Tag Archives: free will

Thou Mayest.

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“After two years we felt that we could approach your sixteen verses of the fourth chapter of Genesis. My old gentlemen felt that these words were very important too—‘Thou shalt’ and ‘Do thou.’ And this was the gold from our mining: ‘Thou mayest.’ ‘Thou mayest rule over sin.’ The old gentlemen smiled and nodded and felt the years were well spent. It brought them out of their Chinese shells too, and right now they are studying Greek.”
Samuel said, “It’s a fantastic story. And I’ve tried to follow and maybe I’ve missed somewhere. Why is this word so important?”
Lee’s hand shook as he filled the delicate cups. He drank his down in one gulp. “Don’t you see?” he cried. “The American Standard translation orders men to triumph over sin, and you can call sin ignorance. The King James translation makes a promise in ‘Thou shalt,’ meaning that men will surely triumph over sin. But the Hebrew word, the word timshel—‘Thou mayest’— that gives a choice. It might be the most important word in the world. That says the way is open. That throws it right back on a man. For if ‘Thou mayest’—it is also true that ‘Thou mayest not.’”
– John Steinbeck, East of Eden

East of Eden is my favorite book of all time, and I knew the moment I first read these three paragraphs that I had encountered something profound. I think the words “thou mayest” are emblematic of the balance of free will, equal parts all-encompassing possibility and personal morality, and that’s an emblem I don’t mind having on my body forever. 2012 was the year of no regrets, and getting my first tattoo hasn’t upset the year’s theme: I love my tattoo, and I’m glad I did it. Now, on to the next.

My tattoo was done by Chris at Liberty Tattoo in Seattle, Washington.

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Fatalism on a Tuesday Morning.

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While I was catching up on my blog reading this morning, I came across a very interesting post by Apocalypstick about how she met her boyfriend on Google+ and now it’s got me thinking about fate and whether or not it exists. If you’ll allow it, I’ll walk you through my thought process here. (If you won’t allow it, sorry I can’t hear you, and I’mma do it anyway.)

Just to make sure I was thinking about fate in the correct context, I looked up a dictionary definition of the word and found exactly what I suspected, and what I dislike most about the idea of fate: in each definition, it is described as pertaining to the unfolding of life events, an unfolding that is seen as outside of an individual’s control. I, with all of my self-reliance and free will, have a difficult time believing that there are certain things that won’t bend to my will. As much as that’s true, however, I can’t deny that sometimes life throws you curveballs that can’t be avoided or helped; that is where an individual’s lack of control lies. So maybe in that regard I believe in fate a bit, but I think our ability as humans to step up to the plate and work with what’s being thrown at us is a testament to at least some degree of control. We always have the power of choice, to either play ball or throw in the towel and be pissed that Fate wasn’t more kind to us. Aaaaaaand, this baseball metaphor is getting tired, so I’m going to just kill it now.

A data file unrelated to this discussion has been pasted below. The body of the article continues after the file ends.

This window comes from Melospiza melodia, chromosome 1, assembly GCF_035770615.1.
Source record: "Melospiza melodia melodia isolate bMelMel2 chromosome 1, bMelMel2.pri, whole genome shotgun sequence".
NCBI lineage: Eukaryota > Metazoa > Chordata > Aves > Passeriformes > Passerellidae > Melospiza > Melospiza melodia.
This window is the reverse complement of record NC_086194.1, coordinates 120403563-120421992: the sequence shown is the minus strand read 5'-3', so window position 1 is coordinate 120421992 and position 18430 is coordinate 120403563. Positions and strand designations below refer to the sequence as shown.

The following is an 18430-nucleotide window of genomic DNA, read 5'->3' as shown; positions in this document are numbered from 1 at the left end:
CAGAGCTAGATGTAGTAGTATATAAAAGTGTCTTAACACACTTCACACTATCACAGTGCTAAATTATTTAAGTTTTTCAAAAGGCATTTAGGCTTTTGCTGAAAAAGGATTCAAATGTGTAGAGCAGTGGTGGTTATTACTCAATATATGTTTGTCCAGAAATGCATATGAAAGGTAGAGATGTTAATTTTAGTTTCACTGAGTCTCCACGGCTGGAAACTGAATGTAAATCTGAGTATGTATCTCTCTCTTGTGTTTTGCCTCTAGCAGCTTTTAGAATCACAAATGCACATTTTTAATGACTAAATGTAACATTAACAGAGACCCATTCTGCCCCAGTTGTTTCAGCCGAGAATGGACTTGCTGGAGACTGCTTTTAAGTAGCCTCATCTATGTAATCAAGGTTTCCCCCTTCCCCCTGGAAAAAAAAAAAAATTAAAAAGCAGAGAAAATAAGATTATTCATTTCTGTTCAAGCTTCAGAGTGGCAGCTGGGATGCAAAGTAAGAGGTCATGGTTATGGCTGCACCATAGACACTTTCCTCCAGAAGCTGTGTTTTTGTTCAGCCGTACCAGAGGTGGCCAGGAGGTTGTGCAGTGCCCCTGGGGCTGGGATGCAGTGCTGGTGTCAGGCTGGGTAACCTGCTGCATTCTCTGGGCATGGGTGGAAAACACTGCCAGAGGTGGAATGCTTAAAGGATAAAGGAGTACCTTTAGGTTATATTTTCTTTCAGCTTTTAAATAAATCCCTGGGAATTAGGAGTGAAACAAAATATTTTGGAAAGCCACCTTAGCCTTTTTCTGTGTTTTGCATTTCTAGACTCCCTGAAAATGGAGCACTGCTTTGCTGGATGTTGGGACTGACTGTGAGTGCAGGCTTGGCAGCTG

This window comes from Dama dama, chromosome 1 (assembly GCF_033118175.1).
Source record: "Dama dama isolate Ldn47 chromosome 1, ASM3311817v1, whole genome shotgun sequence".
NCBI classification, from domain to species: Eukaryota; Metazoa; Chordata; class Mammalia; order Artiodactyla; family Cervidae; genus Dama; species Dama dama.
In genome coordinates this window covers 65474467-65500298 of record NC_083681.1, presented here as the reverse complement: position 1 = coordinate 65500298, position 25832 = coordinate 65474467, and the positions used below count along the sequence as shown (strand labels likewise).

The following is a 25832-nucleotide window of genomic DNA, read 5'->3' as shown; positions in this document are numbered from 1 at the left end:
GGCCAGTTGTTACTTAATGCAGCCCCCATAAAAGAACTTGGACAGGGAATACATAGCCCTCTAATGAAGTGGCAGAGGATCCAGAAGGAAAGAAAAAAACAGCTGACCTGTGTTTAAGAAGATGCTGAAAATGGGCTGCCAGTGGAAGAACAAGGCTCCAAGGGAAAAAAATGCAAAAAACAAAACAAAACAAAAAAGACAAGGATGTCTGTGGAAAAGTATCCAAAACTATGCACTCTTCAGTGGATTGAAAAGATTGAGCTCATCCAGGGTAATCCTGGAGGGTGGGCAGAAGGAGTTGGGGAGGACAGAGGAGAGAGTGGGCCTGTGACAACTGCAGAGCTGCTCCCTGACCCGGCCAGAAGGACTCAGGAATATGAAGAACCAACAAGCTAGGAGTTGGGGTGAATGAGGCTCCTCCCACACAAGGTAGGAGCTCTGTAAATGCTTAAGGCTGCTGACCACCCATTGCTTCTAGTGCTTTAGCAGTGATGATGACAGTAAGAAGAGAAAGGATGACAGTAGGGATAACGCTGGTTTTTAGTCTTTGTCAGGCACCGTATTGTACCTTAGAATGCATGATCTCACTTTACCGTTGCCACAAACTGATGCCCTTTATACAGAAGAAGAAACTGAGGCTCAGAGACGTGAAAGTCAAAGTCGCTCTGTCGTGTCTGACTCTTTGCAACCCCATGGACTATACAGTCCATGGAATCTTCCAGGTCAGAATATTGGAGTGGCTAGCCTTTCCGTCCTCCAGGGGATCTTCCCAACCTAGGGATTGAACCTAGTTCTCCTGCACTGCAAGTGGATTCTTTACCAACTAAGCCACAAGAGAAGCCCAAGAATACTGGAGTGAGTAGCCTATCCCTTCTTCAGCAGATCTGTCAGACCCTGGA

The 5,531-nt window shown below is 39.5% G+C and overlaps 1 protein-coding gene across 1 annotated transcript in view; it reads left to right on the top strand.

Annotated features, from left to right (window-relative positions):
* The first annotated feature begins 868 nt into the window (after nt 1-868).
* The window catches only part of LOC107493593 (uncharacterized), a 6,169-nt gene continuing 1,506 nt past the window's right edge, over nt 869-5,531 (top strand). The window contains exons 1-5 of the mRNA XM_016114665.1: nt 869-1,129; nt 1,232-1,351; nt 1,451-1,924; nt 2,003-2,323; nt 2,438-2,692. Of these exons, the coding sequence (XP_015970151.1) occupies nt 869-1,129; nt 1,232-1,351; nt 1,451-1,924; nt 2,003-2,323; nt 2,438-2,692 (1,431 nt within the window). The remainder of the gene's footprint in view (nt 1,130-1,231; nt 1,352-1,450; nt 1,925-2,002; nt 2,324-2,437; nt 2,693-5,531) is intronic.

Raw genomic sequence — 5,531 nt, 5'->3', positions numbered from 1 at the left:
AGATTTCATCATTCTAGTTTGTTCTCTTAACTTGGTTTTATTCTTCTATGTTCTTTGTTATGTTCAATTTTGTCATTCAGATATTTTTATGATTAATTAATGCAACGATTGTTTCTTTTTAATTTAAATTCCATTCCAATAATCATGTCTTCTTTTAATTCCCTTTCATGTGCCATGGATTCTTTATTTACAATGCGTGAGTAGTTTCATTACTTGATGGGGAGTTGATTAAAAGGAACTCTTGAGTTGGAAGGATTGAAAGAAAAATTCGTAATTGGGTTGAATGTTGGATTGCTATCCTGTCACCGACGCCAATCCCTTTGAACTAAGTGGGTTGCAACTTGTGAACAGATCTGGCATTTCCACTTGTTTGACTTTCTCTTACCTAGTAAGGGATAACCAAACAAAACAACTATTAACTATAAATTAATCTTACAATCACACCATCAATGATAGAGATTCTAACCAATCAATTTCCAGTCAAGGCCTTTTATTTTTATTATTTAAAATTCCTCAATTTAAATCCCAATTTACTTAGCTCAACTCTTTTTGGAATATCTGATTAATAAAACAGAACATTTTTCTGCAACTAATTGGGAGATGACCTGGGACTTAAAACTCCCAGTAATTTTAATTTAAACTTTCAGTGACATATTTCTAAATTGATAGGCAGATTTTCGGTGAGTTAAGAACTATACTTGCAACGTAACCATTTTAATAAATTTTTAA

Whenever I think about fate, I think of Romeo Montague, in the wake of slaying Juliet’s cousin and any chance he had of being with her, screaming into the ether “I am Fortune’s fool!” I always found this statement moronic because it’s not like someone held a gun to his head (even though guns didn’t exist back then) and forced him to kill Tybalt: he did it of his own free will, misguided as it may have been, and there were ways he could have avoided being in a situation where he might MURDER SOMEONE WHO IS RELATED TO HIS LOVER. I try to cut Romeo some slack because he was a teenage boy running on horomones, but it’s inconceivable to me that he could see himself as a victim in all of this.

That Shakespearean bit may seem tangential, but it serves to point out that fatalism is kind of in keeping with passivity. And to put it succinctly, I don’t want to be the kind of person who just sits back and lets life happen to them. I wholeheartedly believe that I’m the master of my own destiny, but that is an active choice in itself.

To me, Fate seems less like ultimate truth and more like an algebra equation, where, through trial and error, we try to solve for x (x being happiness or love or vocation or what have you) until the equation makes sense, and not in a mathematical way, but to you as an individual. I believe that things happen for a reason, but I refuse to believe that the architecture of my life is being built by anyone other than me or that there is a master blueprint somewhere that I’m unaware of. I’ve believed that I’d solved for x before, but what I didn’t take into consideration is that x is fluid; it changes, and I have the power to direct what form it takes with every choice I make. If I know what x isn’t, that only brings me a step closer to finding out what x is. I’m figuring it out as I go along, steadily pursuing a lovely albeit foggy visage, of my own making, of what my Fate could be.

In summation, if I believe in Fate, I believe in me.